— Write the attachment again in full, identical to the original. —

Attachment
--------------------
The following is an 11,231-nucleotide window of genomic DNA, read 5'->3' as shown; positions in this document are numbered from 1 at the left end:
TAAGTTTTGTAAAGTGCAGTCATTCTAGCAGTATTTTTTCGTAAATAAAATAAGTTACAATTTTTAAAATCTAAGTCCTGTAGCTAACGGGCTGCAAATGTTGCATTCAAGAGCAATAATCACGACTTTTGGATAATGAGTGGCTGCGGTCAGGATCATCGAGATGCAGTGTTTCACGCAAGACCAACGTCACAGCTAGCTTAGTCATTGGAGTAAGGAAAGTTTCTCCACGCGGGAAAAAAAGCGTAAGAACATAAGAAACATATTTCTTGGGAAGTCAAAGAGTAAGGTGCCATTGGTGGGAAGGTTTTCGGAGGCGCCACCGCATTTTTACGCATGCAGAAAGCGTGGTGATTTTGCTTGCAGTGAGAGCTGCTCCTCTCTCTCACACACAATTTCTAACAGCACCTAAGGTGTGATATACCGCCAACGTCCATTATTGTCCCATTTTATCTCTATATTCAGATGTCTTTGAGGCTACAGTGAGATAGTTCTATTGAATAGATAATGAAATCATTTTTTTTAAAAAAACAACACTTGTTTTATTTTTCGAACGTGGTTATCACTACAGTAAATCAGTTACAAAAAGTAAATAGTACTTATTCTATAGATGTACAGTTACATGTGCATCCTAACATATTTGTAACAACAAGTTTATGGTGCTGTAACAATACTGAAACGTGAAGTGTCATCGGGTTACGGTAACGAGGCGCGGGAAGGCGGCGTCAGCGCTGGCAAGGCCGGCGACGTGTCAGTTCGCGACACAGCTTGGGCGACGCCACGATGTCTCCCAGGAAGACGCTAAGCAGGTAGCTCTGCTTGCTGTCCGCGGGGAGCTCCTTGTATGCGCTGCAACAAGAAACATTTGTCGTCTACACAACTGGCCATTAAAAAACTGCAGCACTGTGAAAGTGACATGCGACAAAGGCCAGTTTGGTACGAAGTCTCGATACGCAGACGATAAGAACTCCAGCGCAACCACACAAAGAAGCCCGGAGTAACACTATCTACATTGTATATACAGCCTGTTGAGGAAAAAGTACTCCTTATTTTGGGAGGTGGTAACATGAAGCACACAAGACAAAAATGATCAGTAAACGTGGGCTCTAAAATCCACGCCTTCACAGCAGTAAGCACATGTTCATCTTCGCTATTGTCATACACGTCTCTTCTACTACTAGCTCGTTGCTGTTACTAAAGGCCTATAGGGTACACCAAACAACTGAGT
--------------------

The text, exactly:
The following is an 11,231-nucleotide window of genomic DNA, read 5'->3' as shown; positions in this document are numbered from 1 at the left end:
TAAGTTTTGTAAAGTGCAGTCATTCTAGCAGTATTTTTTCGTAAATAAAATAAGTTACAATTTTTAAAATCTAAGTCCTGTAGCTAACGGGCTGCAAATGTTGCATTCAAGAGCAATAATCACGACTTTTGGATAATGAGTGGCTGCGGTCAGGATCATCGAGATGCAGTGTTTCACGCAAGACCAACGTCACAGCTAGCTTAGTCATTGGAGTAAGGAAAGTTTCTCCACGCGGGAAAAAAAGCGTAAGAACATAAGAAACATATTTCTTGGGAAGTCAAAGAGTAAGGTGCCATTGGTGGGAAGGTTTTCGGAGGCGCCACCGCATTTTTACGCATGCAGAAAGCGTGGTGATTTTGCTTGCAGTGAGAGCTGCTCCTCTCTCTCACACACAATTTCTAACAGCACCTAAGGTGTGATATACCGCCAACGTCCATTATTGTCCCATTTTATCTCTATATTCAGATGTCTTTGAGGCTACAGTGAGATAGTTCTATTGAATAGATAATGAAATCATTTTTTTTAAAAAAACAACACTTGTTTTATTTTTCGAACGTGGTTATCACTACAGTAAATCAGTTACAAAAAGTAAATAGTACTTATTCTATAGATGTACAGTTACATGTGCATCCTAACATATTTGTAACAACAAGTTTATGGTGCTGTAACAATACTGAAACGTGAAGTGTCATCGGGTTACGGTAACGAGGCGCGGGAAGGCGGCGTCAGCGCTGGCAAGGCCGGCGACGTGTCAGTTCGCGACACAGCTTGGGCGACGCCACGATGTCTCCCAGGAAGACGCTAAGCAGGTAGCTCTGCTTGCTGTCCGCGGGGAGCTCCTTGTATGCGCTGCAACAAGAAACATTTGTCGTCTACACAACTGGCCATTAAAAAACTGCAGCACTGTGAAAGTGACATGCGACAAAGGCCAGTTTGGTACGAAGTCTCGATACGCAGACGATAAGAACTCCAGCGCAACCACACAAAGAAGCCCGGAGTAACACTATCTACATTGTATATACAGCCTGTTGAGGAAAAAGTACTCCTTATTTTGGGAGGTGGTAACATGAAGCACACAAGACAAAAATGATCAGTAAACGTGGGCTCTAAAATCCACGCCTTCACAGCAGTAAGCACATGTTCATCTTCGCTATTGTCATACACGTCTCTTCTACTACTAGCTCGTTGCTGTTACTAAAGGCCTATAGGGTACACCAAACAACTGAGT